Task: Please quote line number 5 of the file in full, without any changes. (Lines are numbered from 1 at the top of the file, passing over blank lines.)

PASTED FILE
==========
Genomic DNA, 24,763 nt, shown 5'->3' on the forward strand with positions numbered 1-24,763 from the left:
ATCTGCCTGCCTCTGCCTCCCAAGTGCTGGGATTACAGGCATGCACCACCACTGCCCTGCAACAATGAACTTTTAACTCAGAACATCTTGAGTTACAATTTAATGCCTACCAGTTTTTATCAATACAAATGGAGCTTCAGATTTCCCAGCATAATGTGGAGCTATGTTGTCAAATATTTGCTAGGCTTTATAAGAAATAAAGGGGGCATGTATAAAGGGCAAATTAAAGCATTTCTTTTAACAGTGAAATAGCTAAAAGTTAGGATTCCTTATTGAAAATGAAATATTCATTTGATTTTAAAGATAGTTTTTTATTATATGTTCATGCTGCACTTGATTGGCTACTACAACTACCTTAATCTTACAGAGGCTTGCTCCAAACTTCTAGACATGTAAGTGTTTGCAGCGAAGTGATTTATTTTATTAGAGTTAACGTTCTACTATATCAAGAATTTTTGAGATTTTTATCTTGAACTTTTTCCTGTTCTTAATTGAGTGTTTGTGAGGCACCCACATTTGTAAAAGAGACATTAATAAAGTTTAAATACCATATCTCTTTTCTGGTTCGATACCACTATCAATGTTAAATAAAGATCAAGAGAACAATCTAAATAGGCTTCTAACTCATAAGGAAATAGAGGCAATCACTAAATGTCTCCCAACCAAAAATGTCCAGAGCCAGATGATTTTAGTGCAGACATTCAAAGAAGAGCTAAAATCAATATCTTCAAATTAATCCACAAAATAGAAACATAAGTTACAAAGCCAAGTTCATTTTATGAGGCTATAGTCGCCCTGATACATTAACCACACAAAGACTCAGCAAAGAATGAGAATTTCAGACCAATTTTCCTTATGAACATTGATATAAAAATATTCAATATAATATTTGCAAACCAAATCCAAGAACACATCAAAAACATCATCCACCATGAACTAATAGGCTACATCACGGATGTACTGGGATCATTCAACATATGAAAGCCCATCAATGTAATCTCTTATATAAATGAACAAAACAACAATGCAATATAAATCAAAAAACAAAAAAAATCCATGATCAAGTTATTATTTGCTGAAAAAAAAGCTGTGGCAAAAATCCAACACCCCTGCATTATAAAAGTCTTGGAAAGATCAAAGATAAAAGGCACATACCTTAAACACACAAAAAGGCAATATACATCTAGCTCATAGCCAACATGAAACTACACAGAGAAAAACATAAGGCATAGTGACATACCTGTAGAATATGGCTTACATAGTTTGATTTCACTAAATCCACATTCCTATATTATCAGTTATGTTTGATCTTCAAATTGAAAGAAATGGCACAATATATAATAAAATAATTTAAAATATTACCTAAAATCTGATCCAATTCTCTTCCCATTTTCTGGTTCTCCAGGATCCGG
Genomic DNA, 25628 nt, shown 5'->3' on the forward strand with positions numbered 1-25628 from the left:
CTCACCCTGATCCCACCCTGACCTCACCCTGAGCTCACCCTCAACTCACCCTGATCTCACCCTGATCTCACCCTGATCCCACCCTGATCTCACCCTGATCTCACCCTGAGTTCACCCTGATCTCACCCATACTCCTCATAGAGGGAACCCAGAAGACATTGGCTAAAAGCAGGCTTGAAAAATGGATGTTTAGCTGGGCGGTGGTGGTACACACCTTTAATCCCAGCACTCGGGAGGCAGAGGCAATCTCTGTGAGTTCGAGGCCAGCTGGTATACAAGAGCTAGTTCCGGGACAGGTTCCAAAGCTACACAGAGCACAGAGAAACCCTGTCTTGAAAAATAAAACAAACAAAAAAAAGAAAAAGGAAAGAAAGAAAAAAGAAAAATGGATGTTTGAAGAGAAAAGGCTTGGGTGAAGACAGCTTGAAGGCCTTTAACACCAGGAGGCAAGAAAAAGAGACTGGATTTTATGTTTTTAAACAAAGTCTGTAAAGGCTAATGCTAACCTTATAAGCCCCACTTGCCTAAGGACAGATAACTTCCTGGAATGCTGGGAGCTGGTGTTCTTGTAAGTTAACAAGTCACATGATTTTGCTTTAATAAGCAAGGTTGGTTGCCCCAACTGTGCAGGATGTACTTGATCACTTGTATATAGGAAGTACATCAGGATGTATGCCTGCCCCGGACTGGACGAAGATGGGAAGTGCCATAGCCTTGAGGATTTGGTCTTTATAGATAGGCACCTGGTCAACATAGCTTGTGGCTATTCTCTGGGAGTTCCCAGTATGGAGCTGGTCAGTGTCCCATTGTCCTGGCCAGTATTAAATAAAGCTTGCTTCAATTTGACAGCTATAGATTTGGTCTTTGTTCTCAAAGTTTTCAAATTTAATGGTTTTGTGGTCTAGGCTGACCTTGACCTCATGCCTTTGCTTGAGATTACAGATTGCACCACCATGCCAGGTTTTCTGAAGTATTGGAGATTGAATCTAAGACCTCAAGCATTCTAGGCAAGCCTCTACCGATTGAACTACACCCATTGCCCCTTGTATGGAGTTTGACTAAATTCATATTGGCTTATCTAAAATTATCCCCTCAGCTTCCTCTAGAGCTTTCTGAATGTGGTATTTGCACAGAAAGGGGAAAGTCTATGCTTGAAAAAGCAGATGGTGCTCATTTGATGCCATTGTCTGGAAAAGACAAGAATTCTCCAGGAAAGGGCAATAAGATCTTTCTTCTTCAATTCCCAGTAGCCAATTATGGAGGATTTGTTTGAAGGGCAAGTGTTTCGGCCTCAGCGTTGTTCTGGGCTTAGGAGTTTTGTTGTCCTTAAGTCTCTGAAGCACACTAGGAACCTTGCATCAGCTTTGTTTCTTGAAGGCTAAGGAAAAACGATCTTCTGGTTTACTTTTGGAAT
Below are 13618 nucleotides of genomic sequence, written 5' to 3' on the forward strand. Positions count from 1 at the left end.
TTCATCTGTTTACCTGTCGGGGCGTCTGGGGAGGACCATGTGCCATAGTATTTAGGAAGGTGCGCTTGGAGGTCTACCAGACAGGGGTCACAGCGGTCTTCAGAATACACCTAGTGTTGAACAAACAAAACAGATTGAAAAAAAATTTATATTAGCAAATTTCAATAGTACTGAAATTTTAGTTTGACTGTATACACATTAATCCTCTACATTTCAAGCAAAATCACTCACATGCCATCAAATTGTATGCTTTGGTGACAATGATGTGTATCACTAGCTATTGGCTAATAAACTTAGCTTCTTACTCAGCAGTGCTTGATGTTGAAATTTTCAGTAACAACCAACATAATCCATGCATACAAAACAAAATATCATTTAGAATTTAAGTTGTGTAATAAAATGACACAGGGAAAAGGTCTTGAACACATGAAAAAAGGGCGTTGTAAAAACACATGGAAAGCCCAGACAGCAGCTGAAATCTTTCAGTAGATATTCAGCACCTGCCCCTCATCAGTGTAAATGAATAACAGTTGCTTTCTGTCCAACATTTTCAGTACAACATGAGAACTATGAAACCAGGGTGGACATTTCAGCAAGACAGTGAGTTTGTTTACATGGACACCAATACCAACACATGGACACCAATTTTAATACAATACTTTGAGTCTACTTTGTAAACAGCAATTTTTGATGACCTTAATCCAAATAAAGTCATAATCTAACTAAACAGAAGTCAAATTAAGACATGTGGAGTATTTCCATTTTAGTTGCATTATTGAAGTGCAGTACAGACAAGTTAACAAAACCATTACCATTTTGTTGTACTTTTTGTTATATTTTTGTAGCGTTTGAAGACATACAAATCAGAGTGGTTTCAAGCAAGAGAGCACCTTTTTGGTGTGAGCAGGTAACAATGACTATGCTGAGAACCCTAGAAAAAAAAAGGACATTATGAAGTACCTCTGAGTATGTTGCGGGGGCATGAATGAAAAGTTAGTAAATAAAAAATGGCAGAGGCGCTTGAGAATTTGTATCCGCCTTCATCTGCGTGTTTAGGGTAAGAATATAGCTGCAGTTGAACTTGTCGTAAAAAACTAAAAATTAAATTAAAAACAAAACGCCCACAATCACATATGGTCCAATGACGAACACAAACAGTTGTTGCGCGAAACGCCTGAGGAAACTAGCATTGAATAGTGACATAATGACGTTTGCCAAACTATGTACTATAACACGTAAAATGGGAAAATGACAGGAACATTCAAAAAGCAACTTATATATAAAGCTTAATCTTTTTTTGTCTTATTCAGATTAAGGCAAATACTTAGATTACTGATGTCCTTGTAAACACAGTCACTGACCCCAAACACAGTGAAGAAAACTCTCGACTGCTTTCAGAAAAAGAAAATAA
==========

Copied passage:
Below are 13618 nucleotides of genomic sequence, written 5' to 3' on the forward strand. Positions count from 1 at the left end.